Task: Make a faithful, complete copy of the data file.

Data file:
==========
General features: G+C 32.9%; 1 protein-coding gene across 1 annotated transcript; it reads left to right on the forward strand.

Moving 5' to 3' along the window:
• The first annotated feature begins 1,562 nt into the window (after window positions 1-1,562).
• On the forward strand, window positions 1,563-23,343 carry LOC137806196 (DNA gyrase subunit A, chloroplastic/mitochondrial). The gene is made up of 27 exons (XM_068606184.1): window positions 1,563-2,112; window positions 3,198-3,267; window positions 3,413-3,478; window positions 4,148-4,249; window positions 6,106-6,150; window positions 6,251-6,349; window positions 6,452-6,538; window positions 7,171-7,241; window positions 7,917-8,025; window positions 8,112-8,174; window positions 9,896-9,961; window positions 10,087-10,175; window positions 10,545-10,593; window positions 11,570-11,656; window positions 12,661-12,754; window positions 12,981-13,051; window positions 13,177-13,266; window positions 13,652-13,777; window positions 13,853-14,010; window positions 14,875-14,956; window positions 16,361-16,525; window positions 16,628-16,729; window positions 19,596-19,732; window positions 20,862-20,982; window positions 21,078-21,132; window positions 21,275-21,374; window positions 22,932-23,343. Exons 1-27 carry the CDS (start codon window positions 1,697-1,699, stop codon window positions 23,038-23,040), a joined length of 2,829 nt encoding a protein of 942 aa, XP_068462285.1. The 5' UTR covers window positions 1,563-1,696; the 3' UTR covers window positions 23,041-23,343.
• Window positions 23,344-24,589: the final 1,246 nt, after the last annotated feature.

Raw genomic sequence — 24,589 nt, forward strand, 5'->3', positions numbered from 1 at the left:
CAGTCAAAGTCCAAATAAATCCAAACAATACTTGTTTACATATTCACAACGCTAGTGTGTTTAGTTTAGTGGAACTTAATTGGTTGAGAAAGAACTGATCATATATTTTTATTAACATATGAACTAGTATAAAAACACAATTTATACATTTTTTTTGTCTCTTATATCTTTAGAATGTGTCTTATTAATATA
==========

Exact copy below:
General features: G+C 32.9%; 1 protein-coding gene across 1 annotated transcript; it reads left to right on the forward strand.

Moving 5' to 3' along the window:
• The first annotated feature begins 1,562 nt into the window (after window positions 1-1,562).
• On the forward strand, window positions 1,563-23,343 carry LOC137806196 (DNA gyrase subunit A, chloroplastic/mitochondrial). The gene is made up of 27 exons (XM_068606184.1): window positions 1,563-2,112; window positions 3,198-3,267; window positions 3,413-3,478; window positions 4,148-4,249; window positions 6,106-6,150; window positions 6,251-6,349; window positions 6,452-6,538; window positions 7,171-7,241; window positions 7,917-8,025; window positions 8,112-8,174; window positions 9,896-9,961; window positions 10,087-10,175; window positions 10,545-10,593; window positions 11,570-11,656; window positions 12,661-12,754; window positions 12,981-13,051; window positions 13,177-13,266; window positions 13,652-13,777; window positions 13,853-14,010; window positions 14,875-14,956; window positions 16,361-16,525; window positions 16,628-16,729; window positions 19,596-19,732; window positions 20,862-20,982; window positions 21,078-21,132; window positions 21,275-21,374; window positions 22,932-23,343. Exons 1-27 carry the CDS (start codon window positions 1,697-1,699, stop codon window positions 23,038-23,040), a joined length of 2,829 nt encoding a protein of 942 aa, XP_068462285.1. The 5' UTR covers window positions 1,563-1,696; the 3' UTR covers window positions 23,041-23,343.
• Window positions 23,344-24,589: the final 1,246 nt, after the last annotated feature.

Raw genomic sequence — 24,589 nt, forward strand, 5'->3', positions numbered from 1 at the left:
CAGTCAAAGTCCAAATAAATCCAAACAATACTTGTTTACATATTCACAACGCTAGTGTGTTTAGTTTAGTGGAACTTAATTGGTTGAGAAAGAACTGATCATATATTTTTATTAACATATGAACTAGTATAAAAACACAATTTATACATTTTTTTTGTCTCTTATATCTTTAGAATGTGTCTTATTAATATA